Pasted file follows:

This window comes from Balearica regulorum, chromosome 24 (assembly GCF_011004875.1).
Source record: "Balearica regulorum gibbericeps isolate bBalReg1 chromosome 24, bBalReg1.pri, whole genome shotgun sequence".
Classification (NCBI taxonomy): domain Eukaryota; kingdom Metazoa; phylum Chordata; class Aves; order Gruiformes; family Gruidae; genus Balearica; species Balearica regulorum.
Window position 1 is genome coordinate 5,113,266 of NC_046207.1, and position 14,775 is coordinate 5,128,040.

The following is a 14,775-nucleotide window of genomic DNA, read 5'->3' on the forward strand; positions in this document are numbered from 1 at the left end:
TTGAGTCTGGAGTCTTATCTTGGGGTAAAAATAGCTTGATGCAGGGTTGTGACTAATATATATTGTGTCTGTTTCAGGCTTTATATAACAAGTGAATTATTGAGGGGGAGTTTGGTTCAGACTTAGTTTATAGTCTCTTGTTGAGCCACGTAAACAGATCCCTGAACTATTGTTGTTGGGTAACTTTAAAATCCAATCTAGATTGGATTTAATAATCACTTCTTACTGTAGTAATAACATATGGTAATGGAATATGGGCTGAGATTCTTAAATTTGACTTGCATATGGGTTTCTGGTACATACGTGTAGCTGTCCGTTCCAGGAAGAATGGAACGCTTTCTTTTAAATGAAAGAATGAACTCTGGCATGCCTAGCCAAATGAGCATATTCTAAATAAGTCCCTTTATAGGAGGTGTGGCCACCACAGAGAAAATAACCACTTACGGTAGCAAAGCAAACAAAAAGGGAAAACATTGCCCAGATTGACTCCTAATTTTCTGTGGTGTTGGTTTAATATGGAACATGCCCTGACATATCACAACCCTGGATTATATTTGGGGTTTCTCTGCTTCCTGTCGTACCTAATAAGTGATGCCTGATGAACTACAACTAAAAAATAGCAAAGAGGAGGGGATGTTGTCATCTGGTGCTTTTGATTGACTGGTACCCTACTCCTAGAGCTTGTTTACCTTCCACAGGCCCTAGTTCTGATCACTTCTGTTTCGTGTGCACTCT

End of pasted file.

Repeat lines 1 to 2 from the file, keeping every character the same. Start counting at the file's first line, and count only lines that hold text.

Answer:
This window comes from Balearica regulorum, chromosome 24 (assembly GCF_011004875.1).
Source record: "Balearica regulorum gibbericeps isolate bBalReg1 chromosome 24, bBalReg1.pri, whole genome shotgun sequence".